As part of efforts to generate income and cut costs, the Royal Mail's confirmed it's to sell the rubber band breeding farm it runs in Suffolk.
It was founded in 1926 to supply the then GPO with a constant supply of quality red bands to go around bundles of letters.
But since 1957, when 10 breeding pairs were stolen and a rival farm set up in Herefordshire, the Government's competition rules have mean the bands can only be bought through a blind auction.
This has meant that in the last 10 years, the Royal Mail farm has supplied it's parent company with stock of red rubber bands just once.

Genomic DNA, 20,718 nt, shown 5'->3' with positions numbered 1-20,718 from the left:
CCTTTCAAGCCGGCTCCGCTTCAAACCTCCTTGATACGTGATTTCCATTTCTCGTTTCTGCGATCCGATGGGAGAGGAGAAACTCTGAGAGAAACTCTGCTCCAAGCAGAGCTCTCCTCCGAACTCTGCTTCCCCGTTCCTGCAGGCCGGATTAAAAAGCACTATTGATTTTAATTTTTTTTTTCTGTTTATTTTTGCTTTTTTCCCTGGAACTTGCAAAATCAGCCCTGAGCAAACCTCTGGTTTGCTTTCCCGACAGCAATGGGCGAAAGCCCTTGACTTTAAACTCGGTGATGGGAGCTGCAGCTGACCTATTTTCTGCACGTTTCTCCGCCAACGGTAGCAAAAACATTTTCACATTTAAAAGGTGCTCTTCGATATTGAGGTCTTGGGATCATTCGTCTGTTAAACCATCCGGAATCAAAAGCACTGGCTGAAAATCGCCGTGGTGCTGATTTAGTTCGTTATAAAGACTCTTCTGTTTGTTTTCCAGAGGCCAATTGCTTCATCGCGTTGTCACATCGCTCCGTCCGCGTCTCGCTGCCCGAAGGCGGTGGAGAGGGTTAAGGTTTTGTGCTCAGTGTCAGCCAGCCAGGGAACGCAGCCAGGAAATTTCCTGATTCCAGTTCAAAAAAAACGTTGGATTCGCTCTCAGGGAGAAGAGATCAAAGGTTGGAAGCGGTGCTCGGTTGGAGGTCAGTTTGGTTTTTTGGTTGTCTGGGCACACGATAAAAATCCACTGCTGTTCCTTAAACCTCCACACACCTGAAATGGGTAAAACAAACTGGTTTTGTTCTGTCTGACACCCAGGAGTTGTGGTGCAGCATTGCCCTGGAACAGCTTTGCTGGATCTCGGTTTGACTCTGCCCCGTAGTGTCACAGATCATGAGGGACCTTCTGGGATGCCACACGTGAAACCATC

"Unfortunately, maintaining the farm has become uneconomical for us to keep in-house. We have therefore decided to offer it for sale on the open market, which would allow us to buy from whichever farm proves to offer us the best value." spokesman Damien Sutcliffe explained.
But fans of the red bands are up in arms.
"This is another attack on the glorious history of a once-great organisation." Suzanna Doyle, chair of the Royal Mail Heritage Society told reporters. "Not only is the erosion of the link between the Royal Mail and it's remaining rural enterprise, but it also neglects the expertise of the breeders employed at the farm. Unless a management buyout can be organised, their skills in sexing the bands and encouraging them to breed in captivity will be lost forever."